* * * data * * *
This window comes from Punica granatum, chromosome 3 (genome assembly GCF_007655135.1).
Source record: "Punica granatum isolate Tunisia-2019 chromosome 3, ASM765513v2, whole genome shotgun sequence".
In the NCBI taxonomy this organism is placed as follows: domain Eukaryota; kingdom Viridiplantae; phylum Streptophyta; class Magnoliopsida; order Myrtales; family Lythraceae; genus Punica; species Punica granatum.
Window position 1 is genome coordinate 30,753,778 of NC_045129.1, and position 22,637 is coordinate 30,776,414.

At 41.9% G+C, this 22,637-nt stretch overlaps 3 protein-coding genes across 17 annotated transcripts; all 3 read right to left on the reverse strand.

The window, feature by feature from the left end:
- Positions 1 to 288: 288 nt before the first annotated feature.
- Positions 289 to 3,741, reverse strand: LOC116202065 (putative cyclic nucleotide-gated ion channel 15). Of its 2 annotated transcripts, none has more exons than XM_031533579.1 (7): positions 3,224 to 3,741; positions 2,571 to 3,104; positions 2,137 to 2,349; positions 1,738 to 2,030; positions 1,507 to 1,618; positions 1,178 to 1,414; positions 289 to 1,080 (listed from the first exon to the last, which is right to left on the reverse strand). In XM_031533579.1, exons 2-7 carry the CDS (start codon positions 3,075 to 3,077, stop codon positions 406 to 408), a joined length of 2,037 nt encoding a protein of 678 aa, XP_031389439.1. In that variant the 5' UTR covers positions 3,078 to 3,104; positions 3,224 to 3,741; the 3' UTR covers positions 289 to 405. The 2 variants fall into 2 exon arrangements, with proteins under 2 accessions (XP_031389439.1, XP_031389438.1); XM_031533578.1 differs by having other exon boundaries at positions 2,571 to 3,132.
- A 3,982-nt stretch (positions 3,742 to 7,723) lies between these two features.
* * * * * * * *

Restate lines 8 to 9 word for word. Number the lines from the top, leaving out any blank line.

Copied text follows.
- Positions 289 to 3,741, reverse strand: LOC116202065 (putative cyclic nucleotide-gated ion channel 15). Of its 2 annotated transcripts, none has more exons than XM_031533579.1 (7): positions 3,224 to 3,741; positions 2,571 to 3,104; positions 2,137 to 2,349; positions 1,738 to 2,030; positions 1,507 to 1,618; positions 1,178 to 1,414; positions 289 to 1,080 (listed from the first exon to the last, which is right to left on the reverse strand). In XM_031533579.1, exons 2-7 carry the CDS (start codon positions 3,075 to 3,077, stop codon positions 406 to 408), a joined length of 2,037 nt encoding a protein of 678 aa, XP_031389439.1. In that variant the 5' UTR covers positions 3,078 to 3,104; positions 3,224 to 3,741; the 3' UTR covers positions 289 to 405. The 2 variants fall into 2 exon arrangements, with proteins under 2 accessions (XP_031389439.1, XP_031389438.1); XM_031533578.1 differs by having other exon boundaries at positions 2,571 to 3,132.
- A 3,982-nt stretch (positions 3,742 to 7,723) lies between these two features.